Matt Platkin speaking in Trenton after he was nominated as the next attorney general on Feb. 3, 2022. (Edwin J. Torres | New Jersey Governor’s Office).
Gov. Phil Murphy has nominated Matt Platkin, his former chief counsel and a New Jersey native, to become the state’s next attorney general.
Platkin will oversee 7,700 state troopers, lawyers, and other staff in the Department of Law and Public Safety. If his nomination is approved, Platkin would replace acting Attorney General Andrew Bruck, who has served in the role since his predecessor, Gurbir Grewal, resigned last summer.
Murphy announced the nomination Thursday at the War Memorial in Trenton.
“I have known Matt, personally and professionally, for the last eight years,” Murphy said. “I have seen his intellect, his work ethic, his commitment to good governance, and his ethical sense of right and wrong. As my first chief counsel, he was my primary adviser on all of our administration’s legal matters, and spearheaded many of our policy initiatives, including gun safety, voting rights, and the rights of those left at society’s margins.”
The nomination now goes to the Senate for confirmation. Platkin will become acting attorney general on Feb. 14.
His nomination is not expected to face much resistance in the Democratically controlled Legislature. At least two Republican lawmakers have already expressed support for Platkin.
In a short speech, Platkin said his top priority will be fighting violent crime and tackling the root causes of gun crime.
He comes to the job at a time when confidence in police has plummeted, and as reformers nationally demand accountability for police brutality and urge public officials to scale back criminal justice funding. At the same time, he noted, police are increasingly acting as addiction and mental health counselors while navigating a deadly global pandemic.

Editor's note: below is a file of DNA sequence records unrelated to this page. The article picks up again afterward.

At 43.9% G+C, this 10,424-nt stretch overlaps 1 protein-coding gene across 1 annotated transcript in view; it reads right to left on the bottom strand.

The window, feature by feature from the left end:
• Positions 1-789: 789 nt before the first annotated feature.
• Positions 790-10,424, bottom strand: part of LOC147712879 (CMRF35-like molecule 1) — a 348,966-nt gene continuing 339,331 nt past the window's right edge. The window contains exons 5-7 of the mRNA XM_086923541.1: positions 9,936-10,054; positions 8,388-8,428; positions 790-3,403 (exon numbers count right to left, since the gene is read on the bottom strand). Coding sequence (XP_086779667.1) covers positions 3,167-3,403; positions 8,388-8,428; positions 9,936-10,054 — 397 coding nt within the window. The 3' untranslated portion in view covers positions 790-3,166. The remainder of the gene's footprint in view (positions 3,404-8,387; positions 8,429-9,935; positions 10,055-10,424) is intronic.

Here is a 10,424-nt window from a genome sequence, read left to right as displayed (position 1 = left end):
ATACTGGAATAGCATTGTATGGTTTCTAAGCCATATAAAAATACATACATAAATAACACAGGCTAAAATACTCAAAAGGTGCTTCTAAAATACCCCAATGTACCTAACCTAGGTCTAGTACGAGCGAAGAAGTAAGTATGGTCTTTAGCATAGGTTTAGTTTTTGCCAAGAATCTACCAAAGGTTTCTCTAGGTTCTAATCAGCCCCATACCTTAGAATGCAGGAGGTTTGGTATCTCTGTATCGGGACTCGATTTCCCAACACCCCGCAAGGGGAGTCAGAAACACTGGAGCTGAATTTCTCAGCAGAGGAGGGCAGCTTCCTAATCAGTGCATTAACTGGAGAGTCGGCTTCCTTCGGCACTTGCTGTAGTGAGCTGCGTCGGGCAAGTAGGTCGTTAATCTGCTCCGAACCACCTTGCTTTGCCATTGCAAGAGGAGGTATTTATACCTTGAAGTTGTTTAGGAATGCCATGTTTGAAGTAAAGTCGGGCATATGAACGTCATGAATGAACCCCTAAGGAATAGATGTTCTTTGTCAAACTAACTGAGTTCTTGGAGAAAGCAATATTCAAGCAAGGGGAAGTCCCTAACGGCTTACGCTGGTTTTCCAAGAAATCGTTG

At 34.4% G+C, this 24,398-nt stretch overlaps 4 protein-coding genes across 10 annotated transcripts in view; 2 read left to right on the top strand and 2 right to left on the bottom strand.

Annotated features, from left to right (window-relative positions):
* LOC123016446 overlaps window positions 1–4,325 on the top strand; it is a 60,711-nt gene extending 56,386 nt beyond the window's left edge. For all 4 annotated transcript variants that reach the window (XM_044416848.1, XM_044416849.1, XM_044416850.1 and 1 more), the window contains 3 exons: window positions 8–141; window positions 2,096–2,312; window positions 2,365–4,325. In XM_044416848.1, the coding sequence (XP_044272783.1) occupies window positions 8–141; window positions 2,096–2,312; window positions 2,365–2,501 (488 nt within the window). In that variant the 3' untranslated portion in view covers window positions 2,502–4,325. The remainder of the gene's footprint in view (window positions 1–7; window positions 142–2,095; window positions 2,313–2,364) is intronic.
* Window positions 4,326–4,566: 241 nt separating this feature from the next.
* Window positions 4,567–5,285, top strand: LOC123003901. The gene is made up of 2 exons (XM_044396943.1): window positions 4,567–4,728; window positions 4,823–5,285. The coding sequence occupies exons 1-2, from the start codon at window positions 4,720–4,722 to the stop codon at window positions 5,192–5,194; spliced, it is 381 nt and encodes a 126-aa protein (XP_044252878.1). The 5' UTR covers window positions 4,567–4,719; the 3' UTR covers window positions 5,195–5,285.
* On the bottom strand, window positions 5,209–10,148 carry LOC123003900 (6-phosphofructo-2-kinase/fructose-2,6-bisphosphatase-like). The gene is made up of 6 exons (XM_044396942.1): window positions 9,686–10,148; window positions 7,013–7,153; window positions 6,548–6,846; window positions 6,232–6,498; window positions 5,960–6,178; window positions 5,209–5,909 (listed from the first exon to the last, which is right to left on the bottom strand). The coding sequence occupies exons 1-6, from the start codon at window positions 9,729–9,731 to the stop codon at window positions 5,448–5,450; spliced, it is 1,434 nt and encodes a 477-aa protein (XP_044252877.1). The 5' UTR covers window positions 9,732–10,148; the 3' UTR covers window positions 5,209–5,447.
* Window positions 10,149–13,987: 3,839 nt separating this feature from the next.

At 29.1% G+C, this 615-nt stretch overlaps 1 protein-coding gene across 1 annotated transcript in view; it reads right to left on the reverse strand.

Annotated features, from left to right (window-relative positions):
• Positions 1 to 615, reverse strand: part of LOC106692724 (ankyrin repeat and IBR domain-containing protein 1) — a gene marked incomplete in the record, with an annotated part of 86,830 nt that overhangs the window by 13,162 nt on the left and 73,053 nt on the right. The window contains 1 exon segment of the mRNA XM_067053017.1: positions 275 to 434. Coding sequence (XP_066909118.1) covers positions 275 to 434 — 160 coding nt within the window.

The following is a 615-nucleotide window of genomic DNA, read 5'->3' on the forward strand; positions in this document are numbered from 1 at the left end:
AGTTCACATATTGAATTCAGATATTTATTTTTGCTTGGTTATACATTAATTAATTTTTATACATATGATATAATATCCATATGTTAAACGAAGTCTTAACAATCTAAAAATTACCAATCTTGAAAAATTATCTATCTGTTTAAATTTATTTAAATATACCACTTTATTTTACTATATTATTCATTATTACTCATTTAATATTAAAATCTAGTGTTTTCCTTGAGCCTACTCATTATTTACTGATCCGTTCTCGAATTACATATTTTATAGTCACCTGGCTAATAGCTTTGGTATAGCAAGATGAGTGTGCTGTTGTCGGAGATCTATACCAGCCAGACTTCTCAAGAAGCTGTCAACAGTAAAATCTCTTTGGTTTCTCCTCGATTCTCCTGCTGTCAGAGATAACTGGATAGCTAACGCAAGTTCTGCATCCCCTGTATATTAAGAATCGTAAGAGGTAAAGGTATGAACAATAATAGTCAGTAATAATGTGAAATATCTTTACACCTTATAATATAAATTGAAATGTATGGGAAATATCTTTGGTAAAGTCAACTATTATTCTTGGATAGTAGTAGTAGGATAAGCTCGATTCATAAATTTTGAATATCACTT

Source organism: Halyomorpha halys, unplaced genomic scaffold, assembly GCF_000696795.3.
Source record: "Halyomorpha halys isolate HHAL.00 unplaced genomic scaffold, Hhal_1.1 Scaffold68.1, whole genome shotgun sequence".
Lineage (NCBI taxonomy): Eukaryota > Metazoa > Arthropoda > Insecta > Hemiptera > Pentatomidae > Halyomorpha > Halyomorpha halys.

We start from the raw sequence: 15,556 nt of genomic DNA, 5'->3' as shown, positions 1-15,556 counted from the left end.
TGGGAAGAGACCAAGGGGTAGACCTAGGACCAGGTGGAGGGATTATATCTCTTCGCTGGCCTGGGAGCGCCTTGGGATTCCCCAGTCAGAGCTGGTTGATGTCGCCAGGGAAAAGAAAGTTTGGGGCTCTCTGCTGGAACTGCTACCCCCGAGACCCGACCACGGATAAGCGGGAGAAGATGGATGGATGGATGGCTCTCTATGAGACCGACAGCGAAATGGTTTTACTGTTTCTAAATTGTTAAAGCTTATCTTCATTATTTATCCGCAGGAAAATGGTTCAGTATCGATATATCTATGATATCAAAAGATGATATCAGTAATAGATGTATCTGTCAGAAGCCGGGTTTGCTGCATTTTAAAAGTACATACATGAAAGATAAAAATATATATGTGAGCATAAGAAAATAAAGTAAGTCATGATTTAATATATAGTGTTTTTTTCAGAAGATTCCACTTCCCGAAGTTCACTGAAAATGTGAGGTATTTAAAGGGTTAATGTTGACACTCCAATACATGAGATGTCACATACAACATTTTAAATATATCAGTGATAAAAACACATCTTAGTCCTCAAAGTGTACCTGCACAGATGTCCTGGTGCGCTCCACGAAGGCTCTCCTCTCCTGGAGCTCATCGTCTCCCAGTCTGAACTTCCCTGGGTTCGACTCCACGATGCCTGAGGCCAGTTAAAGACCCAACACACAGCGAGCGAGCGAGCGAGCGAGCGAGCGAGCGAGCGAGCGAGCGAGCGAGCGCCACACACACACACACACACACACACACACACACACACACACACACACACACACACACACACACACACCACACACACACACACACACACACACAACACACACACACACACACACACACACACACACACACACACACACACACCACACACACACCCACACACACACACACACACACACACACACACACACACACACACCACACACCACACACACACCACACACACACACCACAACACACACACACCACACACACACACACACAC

“We must acknowledge that for too many, the trust between law enforcement and the communities we serve is broken,” he said. “We will redouble our efforts to repair that trust.”
At 35, Platkin will be one of the nation’s youngest attorney generals. Christopher Porrino, who was attorney general under Chris Christie from 2016 to 2018, said Platkin’s age belies his abilities.
“His mind works in a way that does not match his age,” Porrino said. “His legal thinking is mature well, well, well beyond his years. I found him to be insightful, very strategic, and he’s tough. Those are the qualities you want in an attorney general.”
Porrino works with Platkin now; both are partners at the Roseland-based law firm Lowenstein Sandler. Platkin specializes in white collar criminal defense and business litigation. He previously worked at the New York City law firm of Debevoise & Plimpton.
Platkin went to work for Murphy in May 2016, when he became policy director on his gubernatorial campaign. When Murphy took office in January 2018, Platkin became his chief counsel.
In that post, he oversaw an office of more than 20 attorneys who advised the governor on legislation, executive orders, and administrative regulations and coordinated with the Attorney General’s Office on civil matters. He also advised the governor on three state budgets and emergency policies and responses during the pandemic’s early days.